Kfadipqh language

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Omzinesý
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Kfadipqh language

Post by Omzinesý »

Kfádipqh [kfɑ˥ð̞ipχ] (The last sound is uvular, which the board seems not to understand.)

I think, it's the time open a thread for this lang, which I have been developing in some messages in my scarp thread. I named it Kfádipqh.

This is a hard project, full of features that I don't really understand.
- Much suprasegmental morphology (not too much)
- A kitchen-sinky "verb"
- Blurring the distinction between nouns and verbs
Last edited by Omzinesý on 09 Jun 2021 21:35, edited 2 times in total.
My meta-thread: viewtopic.php?f=6&t=5760
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Re: Kfadipqh language

Post by Omzinesý »

Syntax

The distinction between nouns and verbs is blurred and some words just appear as arguments and some as predicates in the syntax. Usually the words appearing as arguments are static, i.e., not marked for aspect, but it is not necessary. The usual word order is VS, but it is not distinctive.


The most frequent construction is the one in (1) where (1a) a specific referent (a/the specific boy) does something indefinite (running generally) or (1b) a specific referent (a/the runner) belongs to a generic group (boys). I'm just beginning with morphology, so ATM the specific marker is the accent peak on the penultimate syllable. There will probably be some aspect marking, as well.


(1a) 'The boy is running.'
pogo tsitéa
pogo tsitea-´
run(er) boy-SPEC

(1b) 'The one running is a boy.'
tsitea pógo
tsitea pogo-´
(be)boy run(er)-SPEC

Another construction is where a generic group/thing does something generic or belongs to a generic group. In that construction, the predicate (pogo) must agree the subject (tsitea). The agreement marker for generic subject is -plh.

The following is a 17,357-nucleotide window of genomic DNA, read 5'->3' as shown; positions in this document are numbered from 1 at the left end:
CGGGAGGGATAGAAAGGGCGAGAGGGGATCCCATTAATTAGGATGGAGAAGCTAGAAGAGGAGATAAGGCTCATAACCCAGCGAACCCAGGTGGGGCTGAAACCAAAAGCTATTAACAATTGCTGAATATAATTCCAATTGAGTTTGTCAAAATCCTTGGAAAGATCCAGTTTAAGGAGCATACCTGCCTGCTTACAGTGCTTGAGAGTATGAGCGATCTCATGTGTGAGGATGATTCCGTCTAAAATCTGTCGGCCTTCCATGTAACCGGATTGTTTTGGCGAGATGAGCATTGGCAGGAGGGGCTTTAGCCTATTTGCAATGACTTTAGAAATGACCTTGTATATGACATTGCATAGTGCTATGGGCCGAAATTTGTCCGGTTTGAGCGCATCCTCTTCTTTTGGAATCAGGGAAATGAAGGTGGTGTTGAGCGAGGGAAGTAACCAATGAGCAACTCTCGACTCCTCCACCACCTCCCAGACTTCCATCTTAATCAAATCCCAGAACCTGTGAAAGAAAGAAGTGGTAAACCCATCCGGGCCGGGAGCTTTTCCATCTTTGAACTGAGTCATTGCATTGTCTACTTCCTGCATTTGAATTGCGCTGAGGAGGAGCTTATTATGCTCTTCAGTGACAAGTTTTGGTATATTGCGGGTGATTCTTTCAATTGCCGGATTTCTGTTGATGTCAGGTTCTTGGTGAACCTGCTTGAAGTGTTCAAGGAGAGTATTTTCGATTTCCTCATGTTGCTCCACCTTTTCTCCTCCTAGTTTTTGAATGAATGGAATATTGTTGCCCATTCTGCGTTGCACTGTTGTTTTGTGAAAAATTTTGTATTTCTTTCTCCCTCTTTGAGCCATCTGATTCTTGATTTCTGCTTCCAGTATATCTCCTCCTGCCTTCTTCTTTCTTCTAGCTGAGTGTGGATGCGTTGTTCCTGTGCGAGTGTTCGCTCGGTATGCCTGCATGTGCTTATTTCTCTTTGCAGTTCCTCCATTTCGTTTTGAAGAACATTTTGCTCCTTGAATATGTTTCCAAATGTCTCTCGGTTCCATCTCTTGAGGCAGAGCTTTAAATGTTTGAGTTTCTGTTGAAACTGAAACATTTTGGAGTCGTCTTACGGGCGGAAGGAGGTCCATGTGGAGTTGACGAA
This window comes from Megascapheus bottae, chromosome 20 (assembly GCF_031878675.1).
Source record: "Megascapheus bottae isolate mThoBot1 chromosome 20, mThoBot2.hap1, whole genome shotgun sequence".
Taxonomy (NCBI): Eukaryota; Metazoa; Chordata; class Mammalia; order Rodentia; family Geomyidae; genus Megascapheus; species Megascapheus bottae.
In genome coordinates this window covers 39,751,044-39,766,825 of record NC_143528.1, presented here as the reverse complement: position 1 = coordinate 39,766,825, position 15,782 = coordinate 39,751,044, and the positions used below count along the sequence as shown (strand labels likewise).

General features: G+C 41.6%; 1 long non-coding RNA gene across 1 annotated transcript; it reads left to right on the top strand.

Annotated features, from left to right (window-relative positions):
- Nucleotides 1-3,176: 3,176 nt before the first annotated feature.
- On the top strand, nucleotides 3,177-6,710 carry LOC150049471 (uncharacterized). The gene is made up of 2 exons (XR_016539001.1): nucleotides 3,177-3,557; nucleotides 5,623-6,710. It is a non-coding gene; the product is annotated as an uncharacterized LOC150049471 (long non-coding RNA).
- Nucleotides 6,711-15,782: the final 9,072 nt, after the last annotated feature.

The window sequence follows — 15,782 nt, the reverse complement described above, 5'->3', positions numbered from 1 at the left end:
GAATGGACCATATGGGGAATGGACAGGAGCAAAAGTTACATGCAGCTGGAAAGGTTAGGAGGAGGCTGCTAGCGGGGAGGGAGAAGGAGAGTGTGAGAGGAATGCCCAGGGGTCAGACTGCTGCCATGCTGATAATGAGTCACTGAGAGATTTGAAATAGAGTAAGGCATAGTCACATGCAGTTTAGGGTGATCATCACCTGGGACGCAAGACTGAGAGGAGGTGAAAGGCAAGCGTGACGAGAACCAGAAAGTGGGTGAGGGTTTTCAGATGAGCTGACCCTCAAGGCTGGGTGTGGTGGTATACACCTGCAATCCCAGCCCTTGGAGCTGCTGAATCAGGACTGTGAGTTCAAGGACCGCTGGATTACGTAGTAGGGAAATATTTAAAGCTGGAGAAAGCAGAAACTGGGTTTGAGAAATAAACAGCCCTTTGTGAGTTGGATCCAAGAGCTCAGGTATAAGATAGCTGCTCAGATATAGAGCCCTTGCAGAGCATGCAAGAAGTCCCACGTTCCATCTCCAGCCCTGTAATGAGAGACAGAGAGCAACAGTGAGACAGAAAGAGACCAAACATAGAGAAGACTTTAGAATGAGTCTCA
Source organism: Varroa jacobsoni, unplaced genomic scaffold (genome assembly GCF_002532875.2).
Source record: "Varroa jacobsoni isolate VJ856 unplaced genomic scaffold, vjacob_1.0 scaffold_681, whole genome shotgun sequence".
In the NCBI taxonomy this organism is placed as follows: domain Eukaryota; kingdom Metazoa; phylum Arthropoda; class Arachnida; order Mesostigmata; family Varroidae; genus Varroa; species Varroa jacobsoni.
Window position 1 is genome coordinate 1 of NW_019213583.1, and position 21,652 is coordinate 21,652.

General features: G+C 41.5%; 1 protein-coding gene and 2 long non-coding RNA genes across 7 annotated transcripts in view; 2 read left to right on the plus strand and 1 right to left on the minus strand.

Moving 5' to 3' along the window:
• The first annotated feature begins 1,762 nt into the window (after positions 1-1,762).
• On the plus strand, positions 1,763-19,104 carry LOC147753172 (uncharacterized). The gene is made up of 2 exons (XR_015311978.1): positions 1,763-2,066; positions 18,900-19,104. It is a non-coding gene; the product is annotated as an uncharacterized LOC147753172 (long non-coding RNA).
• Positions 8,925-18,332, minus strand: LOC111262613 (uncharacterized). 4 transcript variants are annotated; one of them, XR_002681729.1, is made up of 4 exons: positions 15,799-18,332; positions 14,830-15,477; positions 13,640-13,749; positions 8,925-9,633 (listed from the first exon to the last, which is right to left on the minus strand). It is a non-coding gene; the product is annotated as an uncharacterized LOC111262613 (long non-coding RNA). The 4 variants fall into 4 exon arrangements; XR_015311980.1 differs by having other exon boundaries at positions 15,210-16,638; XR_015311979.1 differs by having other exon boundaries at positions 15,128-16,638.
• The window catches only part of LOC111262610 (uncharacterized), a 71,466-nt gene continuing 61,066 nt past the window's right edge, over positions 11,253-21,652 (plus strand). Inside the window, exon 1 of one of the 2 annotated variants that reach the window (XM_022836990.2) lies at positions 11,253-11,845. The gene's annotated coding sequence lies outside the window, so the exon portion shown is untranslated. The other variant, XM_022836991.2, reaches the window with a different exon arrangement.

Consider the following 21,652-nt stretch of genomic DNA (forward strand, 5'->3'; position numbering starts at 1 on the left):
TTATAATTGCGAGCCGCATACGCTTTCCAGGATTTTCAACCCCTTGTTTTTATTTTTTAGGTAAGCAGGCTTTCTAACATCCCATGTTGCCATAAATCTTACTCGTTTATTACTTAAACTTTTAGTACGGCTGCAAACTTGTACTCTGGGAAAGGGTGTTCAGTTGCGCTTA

(2) 'Boys (generally) run.'
pogo-plh tsitea
run(er)-GENERIC.SUBJ boy


Bivalent words
Most of bivalent words are seen as verbs in SAE but there are bivalent nounlike words like kokhu.

Bivalent words are always marked for voice. There are two voices (ATM): Direct -i/-u and Inverse -a/o.
kokhu '(be) parent'
kokho '(be) child'

(3)
Kókh-ú Mâria Gêsva.
(be)parent-DIR Mary Jesus
'Mary is Jesus's parent.'

(4)
Kókh-ó Gêsva Mâria.
(be)parent-INV Jesus Mary
'Jesus is Mary's child.'

(5)
Topseg-u kókhu kókho.
breastfeed-DIR parent.SPEC child,SPEC
'Mother is breastfeeding her child.'

In (5), I don't know how bivalents work in the argument position because they should mean 'This is his mother.' and 'This is her child.'

(6)
Kókhú topségu kókhu.
'The one breastfeeding [the child] is the child's mother.'


At least, at this stage, Direct and Inverse voices work very easily. Direct makes the (subject) word following the verb the actor, and Inverse makes the word following the word the undergoer.


-----------
BUT

All of the words this-far have been static (or imperfective like 'be running'). I think, it will be evident that perfective verbs are not so naturally used as nouns, but there is no grammatical constraint for that. I'm still not sure of aspects.
My meta-thread: viewtopic.php?f=6&t=5760
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Re: Kfadipqh language

Post by WeepingElf »

Omzinesý wrote: 09 Jun 2021 19:39 Kfádipqh [kfɑ˥ð̞ipχ] (The last sound is uvular, which the board seems not to understand.)
This is a well-known font problem: in some fonts, the characters x (velar) and χ (uvular) look the same - in others not. On my machine, it displays in a font where the two letters are distinct, and yes, you have used the right one. A workaround would be to use capital X for the uvular fricative instead.
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Re: Kfadipqh language

Post by Omzinesý »

Ideas for morphological categories
Many of them are expressed supprasegmentally

Two mood slots
1) Realis/Irrealis, Positive/Negative
2) More specific moods (could, should, evidentials, "I think" etc., imperative)

No tense
Future is expressed by irrealis moods

As many as three Aspect(ish) slots (maybe distinct just theoretically)
1) (optional) Slot for resultative and volitional (a bit like control in some Native American langs): willingly, unwillingly, successfully, unsuccessfully
2) (derivational) Slot for change of state: inceptive/inchoative and cessative
3) Slot for duration: momentane, durative, iterative ...

Direct and Inverse voices in bivalent words. (Possibly, other voices like causative, applicative, anticausative...)
Cross-referencing of the subject and the object - 3<3 is zero-marked because all bivalent verbs have voice markers, anyways.

Probably, some discourse-pragmatic markers
- Argument focus, Rhetoric statement ...
- Could probably also have vocative meaning, when "nouny".
My meta-thread: viewtopic.php?f=6&t=5760
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